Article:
The word "barbarian" quickly conjures images of Attila the Hun and Genghis Khan. Yet few people realize these men belong to a succession of nomadic warriors who emerged from the Eurasian steppes to conquer civilizations. It's a part of ancient and medieval history that's often overlooked, but for an accurate view of how the world evolved, it's essential.
Covering some 6,000 miles and 6,000 years, this eye-opening course illuminates how a series of groups - from the Sacae and Sarmatians to the infamous Huns and Mongols - pushed ever westward, coming into contact with the Roman Empire, Han China, and distant cultures from Iraq to India.
Along the way, you'll learn how these nomads caused a domino effect of displacement and cultural exchange; meet fascinating figures such as Tamerlane, the "Prince of Destruction"; witness struggles to control the legendary Silk Road; trace the spread of Buddhism and Islam, and more.
By looking past the barbarian stereotype, you'll understand who these people were, the significance of their innovations - which include stirrups, saddles, and gunpowder - and the magnitude of their impact. Of course, these warriors did wage campaigns of terror, and you'll hear many accounts of violence as well.
Led by an award-winning professor, these 36 lectures provide new insights on how the world was shaped and introduce you to cultures and empires you've likely never encountered.
PLEASE NOTE: When you purchase this title, the accompanying reference material will be available in your Library section along with the audio.
©2014 The Great Courses (P)2014 The Teaching Company, LLC
This is a fabulous course. The course covers over 3 thousands years of Central Asian and Near Eastern history and is a wonderful introduction to the Empires that have flourished there over this period. You come to appreciate the mounted archer and the savagry of the great warriors of the plains as well as their military sophistication.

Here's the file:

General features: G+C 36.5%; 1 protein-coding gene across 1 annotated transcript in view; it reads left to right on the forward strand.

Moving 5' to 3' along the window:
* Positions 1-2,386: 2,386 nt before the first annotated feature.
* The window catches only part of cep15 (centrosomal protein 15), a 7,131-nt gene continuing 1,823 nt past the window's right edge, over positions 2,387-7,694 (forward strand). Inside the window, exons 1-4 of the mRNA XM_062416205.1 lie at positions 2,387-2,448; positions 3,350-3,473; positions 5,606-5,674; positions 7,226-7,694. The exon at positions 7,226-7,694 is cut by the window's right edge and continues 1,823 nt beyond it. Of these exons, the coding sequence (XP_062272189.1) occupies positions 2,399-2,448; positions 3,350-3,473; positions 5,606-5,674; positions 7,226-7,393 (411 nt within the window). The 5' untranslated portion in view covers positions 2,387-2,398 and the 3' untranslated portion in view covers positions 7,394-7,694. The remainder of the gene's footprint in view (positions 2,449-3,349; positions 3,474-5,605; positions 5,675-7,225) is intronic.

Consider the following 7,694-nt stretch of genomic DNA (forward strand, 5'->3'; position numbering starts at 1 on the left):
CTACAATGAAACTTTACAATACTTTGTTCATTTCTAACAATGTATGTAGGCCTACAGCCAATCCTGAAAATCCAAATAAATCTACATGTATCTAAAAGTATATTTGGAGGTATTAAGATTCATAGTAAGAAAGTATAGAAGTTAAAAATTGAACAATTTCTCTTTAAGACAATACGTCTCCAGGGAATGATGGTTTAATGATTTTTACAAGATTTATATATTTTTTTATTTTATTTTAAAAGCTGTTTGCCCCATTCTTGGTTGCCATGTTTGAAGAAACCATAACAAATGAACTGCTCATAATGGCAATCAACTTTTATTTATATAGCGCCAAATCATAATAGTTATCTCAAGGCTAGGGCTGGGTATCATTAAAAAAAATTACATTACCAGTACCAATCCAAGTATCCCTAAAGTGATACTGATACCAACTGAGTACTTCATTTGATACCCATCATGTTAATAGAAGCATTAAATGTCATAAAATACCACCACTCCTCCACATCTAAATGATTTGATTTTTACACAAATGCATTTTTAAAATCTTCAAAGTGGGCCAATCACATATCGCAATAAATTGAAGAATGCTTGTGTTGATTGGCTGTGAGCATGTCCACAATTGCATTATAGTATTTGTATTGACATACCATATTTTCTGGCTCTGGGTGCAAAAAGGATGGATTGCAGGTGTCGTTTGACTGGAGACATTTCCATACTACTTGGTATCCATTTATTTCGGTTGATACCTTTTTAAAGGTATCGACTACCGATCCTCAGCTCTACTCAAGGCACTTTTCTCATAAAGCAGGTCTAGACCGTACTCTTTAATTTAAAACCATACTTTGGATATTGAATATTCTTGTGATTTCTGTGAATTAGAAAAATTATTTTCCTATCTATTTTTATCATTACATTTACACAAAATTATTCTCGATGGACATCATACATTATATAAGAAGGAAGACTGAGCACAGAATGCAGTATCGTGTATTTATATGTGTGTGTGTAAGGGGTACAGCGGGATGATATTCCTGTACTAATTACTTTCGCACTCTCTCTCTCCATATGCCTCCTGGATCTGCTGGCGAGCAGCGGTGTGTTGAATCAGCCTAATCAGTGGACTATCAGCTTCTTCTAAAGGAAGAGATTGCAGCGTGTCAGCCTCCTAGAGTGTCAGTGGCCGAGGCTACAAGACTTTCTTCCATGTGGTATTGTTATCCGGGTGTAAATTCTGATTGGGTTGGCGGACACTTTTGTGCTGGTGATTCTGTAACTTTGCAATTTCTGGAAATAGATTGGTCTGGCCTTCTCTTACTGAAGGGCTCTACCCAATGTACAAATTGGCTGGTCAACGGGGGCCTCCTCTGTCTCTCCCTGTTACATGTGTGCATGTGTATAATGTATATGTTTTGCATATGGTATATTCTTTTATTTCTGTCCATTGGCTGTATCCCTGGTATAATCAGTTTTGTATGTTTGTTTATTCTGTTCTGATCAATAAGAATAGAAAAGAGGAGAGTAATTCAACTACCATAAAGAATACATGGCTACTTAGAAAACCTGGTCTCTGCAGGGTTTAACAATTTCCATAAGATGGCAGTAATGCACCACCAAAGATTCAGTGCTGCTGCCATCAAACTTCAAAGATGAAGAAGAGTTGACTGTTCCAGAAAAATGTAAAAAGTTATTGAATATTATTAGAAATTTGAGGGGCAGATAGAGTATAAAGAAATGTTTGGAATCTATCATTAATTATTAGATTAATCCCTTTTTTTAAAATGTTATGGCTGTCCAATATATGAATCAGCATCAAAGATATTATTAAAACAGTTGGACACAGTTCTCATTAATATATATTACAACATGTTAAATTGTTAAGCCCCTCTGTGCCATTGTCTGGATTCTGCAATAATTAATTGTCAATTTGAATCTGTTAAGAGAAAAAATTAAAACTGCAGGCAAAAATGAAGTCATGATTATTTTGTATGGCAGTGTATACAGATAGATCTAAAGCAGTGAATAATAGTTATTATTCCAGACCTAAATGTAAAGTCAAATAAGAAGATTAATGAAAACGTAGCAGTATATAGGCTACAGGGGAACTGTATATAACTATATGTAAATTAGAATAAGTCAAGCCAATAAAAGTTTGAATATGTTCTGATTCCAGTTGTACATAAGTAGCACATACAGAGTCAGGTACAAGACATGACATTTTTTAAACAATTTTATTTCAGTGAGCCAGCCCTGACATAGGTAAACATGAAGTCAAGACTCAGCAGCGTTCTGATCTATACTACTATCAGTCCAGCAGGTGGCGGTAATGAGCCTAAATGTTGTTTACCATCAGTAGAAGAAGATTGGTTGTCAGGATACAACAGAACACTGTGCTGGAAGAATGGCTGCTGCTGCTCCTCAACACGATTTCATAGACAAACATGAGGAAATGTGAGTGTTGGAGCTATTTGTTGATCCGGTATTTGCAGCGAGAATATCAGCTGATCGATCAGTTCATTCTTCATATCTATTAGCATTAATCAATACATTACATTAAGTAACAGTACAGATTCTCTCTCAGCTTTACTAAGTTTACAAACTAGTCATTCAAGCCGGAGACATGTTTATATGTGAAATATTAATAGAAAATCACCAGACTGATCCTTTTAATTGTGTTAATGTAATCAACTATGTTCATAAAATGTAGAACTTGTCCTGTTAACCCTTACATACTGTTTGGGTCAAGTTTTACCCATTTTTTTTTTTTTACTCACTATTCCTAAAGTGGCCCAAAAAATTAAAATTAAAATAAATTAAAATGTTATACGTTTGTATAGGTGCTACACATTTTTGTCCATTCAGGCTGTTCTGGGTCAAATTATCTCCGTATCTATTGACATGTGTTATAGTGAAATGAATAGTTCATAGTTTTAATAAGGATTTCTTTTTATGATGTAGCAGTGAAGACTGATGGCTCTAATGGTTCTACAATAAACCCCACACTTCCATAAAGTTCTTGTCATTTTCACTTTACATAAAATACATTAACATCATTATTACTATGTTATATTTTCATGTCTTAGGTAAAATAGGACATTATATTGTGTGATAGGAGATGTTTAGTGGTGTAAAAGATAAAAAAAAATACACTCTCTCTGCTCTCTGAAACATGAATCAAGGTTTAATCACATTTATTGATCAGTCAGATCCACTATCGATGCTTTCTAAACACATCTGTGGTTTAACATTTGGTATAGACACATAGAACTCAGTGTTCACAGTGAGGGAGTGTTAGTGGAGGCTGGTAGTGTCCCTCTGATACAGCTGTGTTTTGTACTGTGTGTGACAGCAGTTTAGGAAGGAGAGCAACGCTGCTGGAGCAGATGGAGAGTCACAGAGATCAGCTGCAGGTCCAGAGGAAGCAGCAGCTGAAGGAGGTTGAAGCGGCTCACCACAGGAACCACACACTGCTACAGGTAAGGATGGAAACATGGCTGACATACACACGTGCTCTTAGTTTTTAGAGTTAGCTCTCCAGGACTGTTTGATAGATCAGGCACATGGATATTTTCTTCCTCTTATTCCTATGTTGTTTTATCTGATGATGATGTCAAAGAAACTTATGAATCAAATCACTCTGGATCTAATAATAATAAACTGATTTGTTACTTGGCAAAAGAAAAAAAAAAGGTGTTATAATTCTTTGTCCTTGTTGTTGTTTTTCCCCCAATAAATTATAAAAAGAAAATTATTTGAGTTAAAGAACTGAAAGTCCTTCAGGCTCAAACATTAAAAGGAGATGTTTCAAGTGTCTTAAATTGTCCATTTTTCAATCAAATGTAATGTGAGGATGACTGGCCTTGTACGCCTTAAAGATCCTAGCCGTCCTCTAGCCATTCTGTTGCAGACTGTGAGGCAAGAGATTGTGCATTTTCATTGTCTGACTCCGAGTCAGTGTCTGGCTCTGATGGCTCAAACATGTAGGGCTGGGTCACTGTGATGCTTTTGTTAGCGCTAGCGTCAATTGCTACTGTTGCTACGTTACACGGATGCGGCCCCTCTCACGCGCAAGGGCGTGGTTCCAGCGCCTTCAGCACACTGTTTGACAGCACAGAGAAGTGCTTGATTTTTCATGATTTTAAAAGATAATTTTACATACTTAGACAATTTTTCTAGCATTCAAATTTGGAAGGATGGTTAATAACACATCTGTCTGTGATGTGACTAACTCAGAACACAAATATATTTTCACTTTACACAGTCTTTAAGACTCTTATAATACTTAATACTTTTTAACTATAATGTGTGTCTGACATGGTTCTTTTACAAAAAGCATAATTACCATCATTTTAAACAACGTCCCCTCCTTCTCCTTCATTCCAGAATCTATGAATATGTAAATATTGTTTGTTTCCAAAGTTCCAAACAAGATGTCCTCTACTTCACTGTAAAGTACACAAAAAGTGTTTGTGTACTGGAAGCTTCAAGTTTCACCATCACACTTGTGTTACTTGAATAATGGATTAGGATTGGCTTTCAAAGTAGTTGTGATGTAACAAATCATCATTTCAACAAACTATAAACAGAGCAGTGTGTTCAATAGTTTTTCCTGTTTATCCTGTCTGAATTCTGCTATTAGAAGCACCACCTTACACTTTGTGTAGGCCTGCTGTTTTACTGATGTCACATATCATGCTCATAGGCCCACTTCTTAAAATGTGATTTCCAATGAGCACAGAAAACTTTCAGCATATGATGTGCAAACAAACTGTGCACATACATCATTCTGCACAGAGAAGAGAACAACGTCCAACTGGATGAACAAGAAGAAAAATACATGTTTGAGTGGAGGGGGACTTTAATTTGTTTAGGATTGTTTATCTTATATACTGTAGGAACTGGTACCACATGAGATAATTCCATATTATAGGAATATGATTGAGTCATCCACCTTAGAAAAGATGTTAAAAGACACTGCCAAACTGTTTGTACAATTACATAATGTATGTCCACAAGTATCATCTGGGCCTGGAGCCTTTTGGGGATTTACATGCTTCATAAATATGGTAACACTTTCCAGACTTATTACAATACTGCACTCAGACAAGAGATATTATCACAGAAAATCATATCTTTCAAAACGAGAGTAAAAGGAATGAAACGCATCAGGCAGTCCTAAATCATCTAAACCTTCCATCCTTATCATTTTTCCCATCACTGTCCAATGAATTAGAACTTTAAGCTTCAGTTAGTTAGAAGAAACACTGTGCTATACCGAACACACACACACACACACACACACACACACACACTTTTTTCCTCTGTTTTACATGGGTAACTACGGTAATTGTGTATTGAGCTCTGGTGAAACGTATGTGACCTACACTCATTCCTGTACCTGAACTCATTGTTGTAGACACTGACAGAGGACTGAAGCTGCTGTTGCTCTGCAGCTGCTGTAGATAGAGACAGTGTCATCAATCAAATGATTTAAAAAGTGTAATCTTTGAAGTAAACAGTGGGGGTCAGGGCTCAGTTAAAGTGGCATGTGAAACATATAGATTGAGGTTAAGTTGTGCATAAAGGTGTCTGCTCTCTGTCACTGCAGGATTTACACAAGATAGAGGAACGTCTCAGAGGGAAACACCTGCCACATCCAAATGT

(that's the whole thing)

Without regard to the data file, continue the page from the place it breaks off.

The discussion of Ghenghis Kahns, his sons and the history of their empires is fascinating. This is the best structured overview of this topic that I have ever hear (or seen). Really a wonderful course and presentation.
To say that Professors Harl has an encyclopedic knowledge of Central Asian, Near Eastern and European history is an incredible understatement. You will be constantly dazzled by the facts, figures and analysis that rolls of Professor Harl's tongue seemingly without end.
Ninja's of the dessert--3,000 years of the horse archer.
Are you a lover of history who seeks out those rare books that explain those often mentioned but little known peoples and places of the globe? Have you ever wondered who the Huns, Turks, or Mongols were, where they came from, and why they did what they did? Then this book is definitely for you!
The excellent lecturer gives a mostly chronological and comprehensive overview of the various peoples or "barbarians" that lived on the eurasian steppes and played a major role in world history. In fact, they play such a large role in world history that I left this read convinced we do a great disservice by not giving them a more prominent role in our textbooks. This book covers a serious blind spot in most of the world's history books.
He starts from the steppes earliest Indo-European inhabitants and moves through the archaic period with peoples such as the Shueng-Nu, Scythians, and Huns, discusses the medieval period dominated by the Turks, and ends discussing the terrible and glorious legacies of the great Mongol conquests and the subsequent disappearance of the steppe way of life with the advent of the modern age. The series is thorough and detailed and will leave you with few major questions once it has been finished.
Perhaps the most enlightening part for me was how the lecturer explained so clearly the geography and dynamics of the eurasian steppes. The unique environmental factors of the world of the steppes did just as much to shape their history, and that of the world's, as did the amazing lives of those who lived there. This feature alone makes this a worthwhile listen.